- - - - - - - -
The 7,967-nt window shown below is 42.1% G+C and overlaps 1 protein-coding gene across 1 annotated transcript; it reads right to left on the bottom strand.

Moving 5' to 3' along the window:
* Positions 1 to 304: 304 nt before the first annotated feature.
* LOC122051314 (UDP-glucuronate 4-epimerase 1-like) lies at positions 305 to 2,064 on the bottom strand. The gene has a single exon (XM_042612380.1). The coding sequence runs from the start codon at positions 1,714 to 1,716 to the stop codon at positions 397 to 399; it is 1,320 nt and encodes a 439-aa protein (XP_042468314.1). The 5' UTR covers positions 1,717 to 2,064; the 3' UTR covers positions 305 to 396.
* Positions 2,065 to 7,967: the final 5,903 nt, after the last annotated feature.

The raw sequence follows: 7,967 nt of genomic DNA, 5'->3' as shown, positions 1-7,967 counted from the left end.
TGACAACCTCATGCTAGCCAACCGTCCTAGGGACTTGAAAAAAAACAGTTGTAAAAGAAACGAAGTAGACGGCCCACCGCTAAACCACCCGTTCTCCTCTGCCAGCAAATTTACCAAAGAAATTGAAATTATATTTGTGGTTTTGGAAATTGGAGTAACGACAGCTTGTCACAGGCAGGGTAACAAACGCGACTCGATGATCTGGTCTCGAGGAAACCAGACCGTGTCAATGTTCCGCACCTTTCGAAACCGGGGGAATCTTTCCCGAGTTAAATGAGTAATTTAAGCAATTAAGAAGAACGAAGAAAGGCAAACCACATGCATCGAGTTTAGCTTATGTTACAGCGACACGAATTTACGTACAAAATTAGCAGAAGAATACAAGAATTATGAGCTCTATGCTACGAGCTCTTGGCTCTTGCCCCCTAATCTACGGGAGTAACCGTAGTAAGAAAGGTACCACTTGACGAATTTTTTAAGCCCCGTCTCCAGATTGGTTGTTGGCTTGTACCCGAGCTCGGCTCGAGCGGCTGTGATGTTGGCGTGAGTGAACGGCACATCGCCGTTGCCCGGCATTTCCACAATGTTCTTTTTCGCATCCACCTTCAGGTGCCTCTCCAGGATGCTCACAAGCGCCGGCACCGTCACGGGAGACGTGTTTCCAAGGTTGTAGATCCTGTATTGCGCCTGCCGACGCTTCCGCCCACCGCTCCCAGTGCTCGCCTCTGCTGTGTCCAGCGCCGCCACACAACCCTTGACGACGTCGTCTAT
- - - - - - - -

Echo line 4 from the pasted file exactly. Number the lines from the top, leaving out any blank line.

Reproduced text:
* LOC122051314 (UDP-glucuronate 4-epimerase 1-like) lies at positions 305 to 2,064 on the bottom strand. The gene has a single exon (XM_042612380.1). The coding sequence runs from the start codon at positions 1,714 to 1,716 to the stop codon at positions 397 to 399; it is 1,320 nt and encodes a 439-aa protein (XP_042468314.1). The 5' UTR covers positions 1,717 to 2,064; the 3' UTR covers positions 305 to 396.